A Randomized Clinical Trial of Two Telephone-Delivered, Mental Health Interventions for HIV-Infected Persons in Rural Areas of the United States
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Through December 2003, more than 55,300 persons were living in small towns and rural areas of the United States at the time of their AIDS diagnosis. Many HIV-infected rural persons experience elevated levels of depression, suicidal ideation, and anxiety. This research tested if two telephone-delivered, mental health interventions could facilitate the adjustment efforts of persons living with HIV/AIDS in rural areas of the United States. Participants (N=299) were recruited through AIDS service organizations in 13 states and assigned to a Usual Care Condition (n=107), an 8-session Information Support Group Intervention (n=84), or an 8-session Coping Improvement Group Intervention (n=108). Participants completed self-administered surveys at pre-intervention, post-intervention, and 4- and 8-month follow-ups. ANCOVA revealed that no treatment condition produced reductions in the main outcome measures of depressive and psychological symptoms; however, Information Support participants received significantly more support from friends at 4- and 8-month follow-ups and reported fewer barriers to health care and social services at 4-month follow-up compared to participants in the other two conditions. Telephone-delivered, information-support groups have potential to increase perceptions of support and reduce barriers to health care and social services in this population, but the practical significance of these intervention-related changes is limited.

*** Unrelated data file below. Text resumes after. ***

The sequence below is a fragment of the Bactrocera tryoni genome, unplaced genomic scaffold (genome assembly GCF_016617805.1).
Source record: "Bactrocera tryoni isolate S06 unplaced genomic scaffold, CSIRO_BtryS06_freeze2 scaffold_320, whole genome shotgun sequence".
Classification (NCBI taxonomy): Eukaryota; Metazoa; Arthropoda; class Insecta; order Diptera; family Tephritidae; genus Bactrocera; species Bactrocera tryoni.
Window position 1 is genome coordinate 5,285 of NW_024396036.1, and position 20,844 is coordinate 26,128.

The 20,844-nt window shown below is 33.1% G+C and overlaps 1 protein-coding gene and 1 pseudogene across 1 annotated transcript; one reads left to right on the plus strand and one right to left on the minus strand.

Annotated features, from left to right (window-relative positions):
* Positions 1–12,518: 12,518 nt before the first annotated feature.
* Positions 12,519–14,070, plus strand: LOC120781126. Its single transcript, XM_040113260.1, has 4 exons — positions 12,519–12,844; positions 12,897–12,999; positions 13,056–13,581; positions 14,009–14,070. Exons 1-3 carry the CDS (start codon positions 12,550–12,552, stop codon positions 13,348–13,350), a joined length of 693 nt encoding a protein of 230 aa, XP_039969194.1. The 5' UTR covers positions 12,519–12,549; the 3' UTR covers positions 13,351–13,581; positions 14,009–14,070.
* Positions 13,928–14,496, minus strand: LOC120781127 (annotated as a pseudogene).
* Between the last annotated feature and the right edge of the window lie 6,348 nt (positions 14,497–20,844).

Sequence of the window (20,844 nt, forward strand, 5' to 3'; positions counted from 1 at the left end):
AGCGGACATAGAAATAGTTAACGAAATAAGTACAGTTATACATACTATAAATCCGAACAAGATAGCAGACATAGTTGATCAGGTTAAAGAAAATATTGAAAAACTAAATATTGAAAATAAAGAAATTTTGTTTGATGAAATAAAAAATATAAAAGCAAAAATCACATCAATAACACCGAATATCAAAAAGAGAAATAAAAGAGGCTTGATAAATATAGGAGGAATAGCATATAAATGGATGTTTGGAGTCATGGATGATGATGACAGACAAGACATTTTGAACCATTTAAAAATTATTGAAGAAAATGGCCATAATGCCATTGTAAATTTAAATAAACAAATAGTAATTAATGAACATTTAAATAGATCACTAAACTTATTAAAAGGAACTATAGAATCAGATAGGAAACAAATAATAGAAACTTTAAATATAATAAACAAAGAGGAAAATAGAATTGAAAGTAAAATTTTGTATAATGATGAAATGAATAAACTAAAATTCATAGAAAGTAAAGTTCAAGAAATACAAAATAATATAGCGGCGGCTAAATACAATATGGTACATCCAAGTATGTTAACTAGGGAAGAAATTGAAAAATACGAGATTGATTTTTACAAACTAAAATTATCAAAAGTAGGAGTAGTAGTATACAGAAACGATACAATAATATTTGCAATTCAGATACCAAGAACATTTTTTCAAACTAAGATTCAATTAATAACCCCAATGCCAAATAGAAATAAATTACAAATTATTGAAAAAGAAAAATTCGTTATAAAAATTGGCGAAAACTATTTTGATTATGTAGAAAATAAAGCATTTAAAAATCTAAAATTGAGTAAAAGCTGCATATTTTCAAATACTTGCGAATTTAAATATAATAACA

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- A Randomized Clinical Trial of Two Telephone-Delivered, Mental Health Interventions for HIV-Infected Persons in Rural Areas of the United States
AIDS and Behavior
Volume 11, Issue 1 , pp 5-14
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